By bringing an objection you help the group as you express a major concern, something that could harm the group. You do not block it simply because you don't like the person but because you have a reason why this wouldn’t work and you present it.

  10. The facilitator points out that the decision must be “good enough for now and safe enough to try”, it can always be reversed, and through evaluation you monitor the progress of the selected person in his/her job.

  11. Consent round: starting from the left of the person nominated each person is asked to express if they consent, consent with concern or if they have an objection. The nominated person is the last one to express their opinion. The person is elected if everybody voted with consent or consent with concern. If somebody objects, the person is not elected.

    If the person was elected and there were some concerns now is the time to listen to them. Address them if necessary and adapt accordingly.  

    If the person was not elected you should listen to reasons for objection from everybody who objected and also listen to concerns. The facilitator integrates feedback in the proposal or asks someone from the group to do it. With the alternative proposal in place you do another consent round.

  12. Celebrate!



  • What difference did you notice between this way of electing someone for a role, and the usual way you are used to see/utilise?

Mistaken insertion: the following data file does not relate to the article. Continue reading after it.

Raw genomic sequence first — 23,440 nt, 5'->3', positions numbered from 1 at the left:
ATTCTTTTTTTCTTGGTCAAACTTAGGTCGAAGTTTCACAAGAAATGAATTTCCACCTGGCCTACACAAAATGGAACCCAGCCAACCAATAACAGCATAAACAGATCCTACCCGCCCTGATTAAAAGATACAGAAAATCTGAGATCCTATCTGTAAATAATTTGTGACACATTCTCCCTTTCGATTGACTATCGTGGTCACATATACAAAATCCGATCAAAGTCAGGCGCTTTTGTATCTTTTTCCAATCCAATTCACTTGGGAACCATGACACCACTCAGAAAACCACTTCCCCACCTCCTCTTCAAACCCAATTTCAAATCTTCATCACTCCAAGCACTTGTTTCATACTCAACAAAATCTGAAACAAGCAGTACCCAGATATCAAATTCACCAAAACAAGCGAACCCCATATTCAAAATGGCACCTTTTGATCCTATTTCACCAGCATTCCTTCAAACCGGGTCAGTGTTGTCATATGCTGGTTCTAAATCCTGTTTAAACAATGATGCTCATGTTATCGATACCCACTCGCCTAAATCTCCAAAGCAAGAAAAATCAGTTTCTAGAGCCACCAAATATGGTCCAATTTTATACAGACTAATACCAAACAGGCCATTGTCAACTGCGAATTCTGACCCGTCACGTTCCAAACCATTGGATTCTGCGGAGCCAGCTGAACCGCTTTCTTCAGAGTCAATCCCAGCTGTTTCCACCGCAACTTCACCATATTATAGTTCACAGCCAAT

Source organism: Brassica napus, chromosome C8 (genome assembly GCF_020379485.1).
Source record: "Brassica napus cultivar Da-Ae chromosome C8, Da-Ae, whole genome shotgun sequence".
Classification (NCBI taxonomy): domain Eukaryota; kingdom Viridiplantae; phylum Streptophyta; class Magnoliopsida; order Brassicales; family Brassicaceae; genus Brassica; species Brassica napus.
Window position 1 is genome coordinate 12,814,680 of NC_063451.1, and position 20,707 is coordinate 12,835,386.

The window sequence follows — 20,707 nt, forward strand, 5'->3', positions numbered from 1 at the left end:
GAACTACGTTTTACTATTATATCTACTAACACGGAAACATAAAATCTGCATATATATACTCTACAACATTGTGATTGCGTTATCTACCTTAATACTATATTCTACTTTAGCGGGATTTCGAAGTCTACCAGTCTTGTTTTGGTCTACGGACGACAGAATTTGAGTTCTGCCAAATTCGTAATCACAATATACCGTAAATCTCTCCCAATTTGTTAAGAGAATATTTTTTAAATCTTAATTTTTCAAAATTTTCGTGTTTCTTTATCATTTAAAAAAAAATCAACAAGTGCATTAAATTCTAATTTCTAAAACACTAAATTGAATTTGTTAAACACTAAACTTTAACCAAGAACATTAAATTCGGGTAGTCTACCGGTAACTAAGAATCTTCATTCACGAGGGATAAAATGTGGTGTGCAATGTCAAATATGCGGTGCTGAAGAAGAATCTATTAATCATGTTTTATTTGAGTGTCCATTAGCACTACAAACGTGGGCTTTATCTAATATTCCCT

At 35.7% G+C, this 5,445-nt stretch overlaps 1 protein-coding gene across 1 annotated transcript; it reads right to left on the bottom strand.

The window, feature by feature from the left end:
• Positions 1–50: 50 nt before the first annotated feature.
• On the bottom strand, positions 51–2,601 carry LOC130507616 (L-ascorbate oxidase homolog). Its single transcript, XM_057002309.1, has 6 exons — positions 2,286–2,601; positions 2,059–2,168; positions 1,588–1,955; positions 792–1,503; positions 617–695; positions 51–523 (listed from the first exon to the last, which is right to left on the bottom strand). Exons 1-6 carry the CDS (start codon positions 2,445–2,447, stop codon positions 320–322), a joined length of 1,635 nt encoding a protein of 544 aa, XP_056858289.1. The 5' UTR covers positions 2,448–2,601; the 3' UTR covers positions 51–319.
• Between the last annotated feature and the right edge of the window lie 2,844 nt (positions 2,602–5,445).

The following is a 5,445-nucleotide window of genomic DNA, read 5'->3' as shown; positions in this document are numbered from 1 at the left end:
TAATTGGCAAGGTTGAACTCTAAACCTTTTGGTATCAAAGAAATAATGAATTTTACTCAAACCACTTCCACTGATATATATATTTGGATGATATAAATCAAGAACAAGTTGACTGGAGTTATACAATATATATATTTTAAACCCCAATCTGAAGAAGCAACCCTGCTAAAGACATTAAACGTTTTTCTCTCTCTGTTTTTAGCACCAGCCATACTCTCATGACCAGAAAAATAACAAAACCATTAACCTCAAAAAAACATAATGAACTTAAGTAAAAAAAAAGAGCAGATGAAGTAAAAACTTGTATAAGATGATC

• What could the advantages be of using this tool?

  • How do you think the person elected in this way might feel? Would it help him/her to feel more committed to the "job"?

Instructions for Submission

Upload 1 photo, submit the role description, and a summary of the election. Notice what went well, what could have been improved. Write personal reflections on advantages and disadvantages of this methodology and of key points made in the participant reflection. Instructions on how to upload photos and how to submit things in Moodle can be found here: Instructions on Submission&Uploading

Instructions for Assessment

Provide feedback to at least one participant that has done this activity. Instructions on providing feedback can be found here: Instructions on Feedback

Tried an activity? Give us feedback!

(There are no discussion topics yet in this forum)